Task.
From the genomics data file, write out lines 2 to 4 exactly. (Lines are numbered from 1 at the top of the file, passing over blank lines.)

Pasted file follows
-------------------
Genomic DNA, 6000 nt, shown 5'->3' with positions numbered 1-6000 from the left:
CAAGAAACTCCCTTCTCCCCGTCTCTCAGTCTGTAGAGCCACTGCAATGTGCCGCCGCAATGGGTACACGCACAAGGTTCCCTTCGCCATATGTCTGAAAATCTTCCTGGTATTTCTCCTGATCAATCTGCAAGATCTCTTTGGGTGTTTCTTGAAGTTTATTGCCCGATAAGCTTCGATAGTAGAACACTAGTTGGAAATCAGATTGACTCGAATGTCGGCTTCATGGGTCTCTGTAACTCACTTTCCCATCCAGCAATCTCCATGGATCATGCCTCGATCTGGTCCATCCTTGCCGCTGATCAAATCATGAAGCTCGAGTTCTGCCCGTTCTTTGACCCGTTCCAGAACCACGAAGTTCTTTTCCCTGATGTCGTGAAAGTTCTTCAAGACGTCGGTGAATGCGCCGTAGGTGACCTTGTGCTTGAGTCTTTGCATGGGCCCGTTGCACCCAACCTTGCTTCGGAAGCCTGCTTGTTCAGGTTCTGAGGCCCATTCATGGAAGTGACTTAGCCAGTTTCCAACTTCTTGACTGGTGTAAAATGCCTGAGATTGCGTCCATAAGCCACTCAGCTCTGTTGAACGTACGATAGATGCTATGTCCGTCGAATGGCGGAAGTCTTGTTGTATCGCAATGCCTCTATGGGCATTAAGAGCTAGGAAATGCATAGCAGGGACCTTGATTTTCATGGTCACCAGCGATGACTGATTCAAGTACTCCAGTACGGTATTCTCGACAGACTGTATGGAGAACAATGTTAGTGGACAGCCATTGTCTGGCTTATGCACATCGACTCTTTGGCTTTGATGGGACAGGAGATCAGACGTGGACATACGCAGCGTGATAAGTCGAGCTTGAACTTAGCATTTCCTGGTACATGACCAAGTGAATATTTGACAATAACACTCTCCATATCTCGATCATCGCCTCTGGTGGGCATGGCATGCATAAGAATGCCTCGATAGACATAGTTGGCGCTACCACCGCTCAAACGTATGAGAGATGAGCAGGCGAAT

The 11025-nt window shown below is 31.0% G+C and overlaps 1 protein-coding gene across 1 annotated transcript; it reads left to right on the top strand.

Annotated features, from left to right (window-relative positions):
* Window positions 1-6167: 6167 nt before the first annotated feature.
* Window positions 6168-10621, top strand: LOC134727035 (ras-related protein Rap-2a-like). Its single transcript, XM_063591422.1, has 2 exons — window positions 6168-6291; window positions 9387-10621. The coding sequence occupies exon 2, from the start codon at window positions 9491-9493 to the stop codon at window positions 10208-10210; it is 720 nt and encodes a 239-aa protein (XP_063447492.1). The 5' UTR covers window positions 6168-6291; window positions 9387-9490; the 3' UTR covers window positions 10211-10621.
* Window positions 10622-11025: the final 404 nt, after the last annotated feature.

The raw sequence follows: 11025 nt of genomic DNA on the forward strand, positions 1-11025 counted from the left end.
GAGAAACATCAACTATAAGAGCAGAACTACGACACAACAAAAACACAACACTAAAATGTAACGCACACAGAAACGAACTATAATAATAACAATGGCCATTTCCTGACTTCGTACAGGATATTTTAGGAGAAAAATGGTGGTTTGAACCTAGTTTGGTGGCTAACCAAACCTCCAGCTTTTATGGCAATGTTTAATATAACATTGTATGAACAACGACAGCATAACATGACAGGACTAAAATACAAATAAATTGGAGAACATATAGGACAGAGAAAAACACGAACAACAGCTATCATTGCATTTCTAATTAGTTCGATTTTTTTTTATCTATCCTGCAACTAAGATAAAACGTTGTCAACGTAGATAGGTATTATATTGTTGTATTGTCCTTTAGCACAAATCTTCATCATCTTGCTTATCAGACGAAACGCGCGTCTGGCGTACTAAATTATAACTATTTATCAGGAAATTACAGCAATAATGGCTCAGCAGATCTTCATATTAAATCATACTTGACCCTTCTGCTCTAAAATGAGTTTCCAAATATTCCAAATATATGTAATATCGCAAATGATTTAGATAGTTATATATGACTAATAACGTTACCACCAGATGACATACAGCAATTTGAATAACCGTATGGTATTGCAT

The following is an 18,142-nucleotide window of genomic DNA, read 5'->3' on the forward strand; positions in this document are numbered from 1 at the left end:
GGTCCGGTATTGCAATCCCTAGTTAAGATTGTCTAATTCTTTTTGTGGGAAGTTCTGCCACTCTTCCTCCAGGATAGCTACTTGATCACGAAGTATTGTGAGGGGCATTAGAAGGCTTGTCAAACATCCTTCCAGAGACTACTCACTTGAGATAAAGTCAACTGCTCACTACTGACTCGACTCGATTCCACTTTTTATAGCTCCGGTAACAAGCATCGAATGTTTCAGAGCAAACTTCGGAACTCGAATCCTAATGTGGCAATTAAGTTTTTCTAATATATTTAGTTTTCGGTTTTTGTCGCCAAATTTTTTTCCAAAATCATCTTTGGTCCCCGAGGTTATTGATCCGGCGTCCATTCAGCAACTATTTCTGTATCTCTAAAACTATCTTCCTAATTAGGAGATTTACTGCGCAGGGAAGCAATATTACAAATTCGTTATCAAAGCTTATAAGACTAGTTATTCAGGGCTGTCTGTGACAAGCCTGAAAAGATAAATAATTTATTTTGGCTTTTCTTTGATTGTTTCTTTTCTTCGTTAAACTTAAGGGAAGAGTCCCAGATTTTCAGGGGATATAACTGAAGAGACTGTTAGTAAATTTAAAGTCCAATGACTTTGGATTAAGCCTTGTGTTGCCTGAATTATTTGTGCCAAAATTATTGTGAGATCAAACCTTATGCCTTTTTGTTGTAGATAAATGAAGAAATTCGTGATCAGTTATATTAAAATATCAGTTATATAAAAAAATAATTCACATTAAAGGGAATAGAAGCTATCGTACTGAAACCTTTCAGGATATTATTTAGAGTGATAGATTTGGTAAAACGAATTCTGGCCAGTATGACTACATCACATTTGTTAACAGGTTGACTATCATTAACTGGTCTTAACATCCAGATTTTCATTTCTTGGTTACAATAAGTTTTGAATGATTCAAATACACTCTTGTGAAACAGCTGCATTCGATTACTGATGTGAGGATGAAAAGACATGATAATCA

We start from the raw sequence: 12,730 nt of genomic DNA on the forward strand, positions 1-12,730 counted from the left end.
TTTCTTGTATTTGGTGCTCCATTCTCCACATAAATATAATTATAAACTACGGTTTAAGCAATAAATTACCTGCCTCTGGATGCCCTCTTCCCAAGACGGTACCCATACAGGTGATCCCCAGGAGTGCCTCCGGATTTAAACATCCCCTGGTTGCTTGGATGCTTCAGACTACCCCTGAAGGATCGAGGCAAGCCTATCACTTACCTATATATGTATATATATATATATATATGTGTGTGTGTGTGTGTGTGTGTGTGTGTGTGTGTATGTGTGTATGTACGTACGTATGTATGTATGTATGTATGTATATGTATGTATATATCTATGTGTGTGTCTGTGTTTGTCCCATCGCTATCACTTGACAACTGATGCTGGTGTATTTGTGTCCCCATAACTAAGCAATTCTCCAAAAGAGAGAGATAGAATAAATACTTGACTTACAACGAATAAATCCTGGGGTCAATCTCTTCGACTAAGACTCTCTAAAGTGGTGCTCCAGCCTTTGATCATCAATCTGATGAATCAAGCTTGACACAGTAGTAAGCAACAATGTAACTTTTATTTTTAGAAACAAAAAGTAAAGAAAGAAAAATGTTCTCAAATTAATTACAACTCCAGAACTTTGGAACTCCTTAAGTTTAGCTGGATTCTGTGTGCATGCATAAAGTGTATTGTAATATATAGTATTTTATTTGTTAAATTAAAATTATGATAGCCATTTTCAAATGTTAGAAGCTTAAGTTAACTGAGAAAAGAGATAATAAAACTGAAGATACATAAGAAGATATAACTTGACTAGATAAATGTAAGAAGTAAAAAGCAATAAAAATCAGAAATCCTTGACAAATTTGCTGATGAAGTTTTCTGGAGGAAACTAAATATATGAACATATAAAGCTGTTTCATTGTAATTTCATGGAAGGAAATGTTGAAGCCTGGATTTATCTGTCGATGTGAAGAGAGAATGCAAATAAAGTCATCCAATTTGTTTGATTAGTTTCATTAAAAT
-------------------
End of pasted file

CAAGAAACTCCCTTCTCCCCGTCTCTCAGTCTGTAGAGCCACTGCAATGTGCCGCCGCAATGGGTACACGCACAAGGTTCCCTTCGCCATATGTCTGAAAATCTTCCTGGTATTTCTCCTGATCAATCTGCAAGATCTCTTTGGGTGTTTCTTGAAGTTTATTGCCCGATAAGCTTCGATAGTAGAACACTAGTTGGAAATCAGATTGACTCGAATGTCGGCTTCATGGGTCTCTGTAACTCACTTTCCCATCCAGCAATCTCCATGGATCATGCCTCGATCTGGTCCATCCTTGCCGCTGATCAAATCATGAAGCTCGAGTTCTGCCCGTTCTTTGACCCGTTCCAGAACCACGAAGTTCTTTTCCCTGATGTCGTGAAAGTTCTTCAAGACGTCGGTGAATGCGCCGTAGGTGACCTTGTGCTTGAGTCTTTGCATGGGCCCGTTGCACCCAACCTTGCTTCGGAAGCCTGCTTGTTCAGGTTCTGAGGCCCATTCATGGAAGTGACTTAGCCAGTTTCCAACTTCTTGACTGGTGTAAAATGCCTGAGATTGCGTCCATAAGCCACTCAGCTCTGTTGAACGTACGATAGATGCTATGTCCGTCGAATGGCGGAAGTCTTGTTGTATCGCAATGCCTCTATGGGCATTAAGAGCTAGGAAATGCATAGCAGGGACCTTGATTTTCATGGTCACCAGCGATGACTGATTCAAGTACTCCAGTACGGTATTCTCGACAGACTGTATGGAGAACAATGTTAGTGGACAGCCATTGTCTGGCTTATGCACATCGACTCTTTGGCTTTGATGGGACAGGAGATCAGACGTGGACATACGCAGCGTGATAAGTCGAGCTTGAACTTAGCATTTCCTGGTACATGACCAAGTGAATATTTGACAATAACACTCTCCATATCTCGATCATCGCCTCTGGTGGGCATGGCATGCATAAGAATGCCTCGATAGACATAGTTGGCGCTACCACCGCTCAAACGTATGAGAGATGAGCAGGCGAAT

The 11025-nt window shown below is 31.0% G+C and overlaps 1 protein-coding gene across 1 annotated transcript; it reads left to right on the top strand.

Annotated features, from left to right (window-relative positions):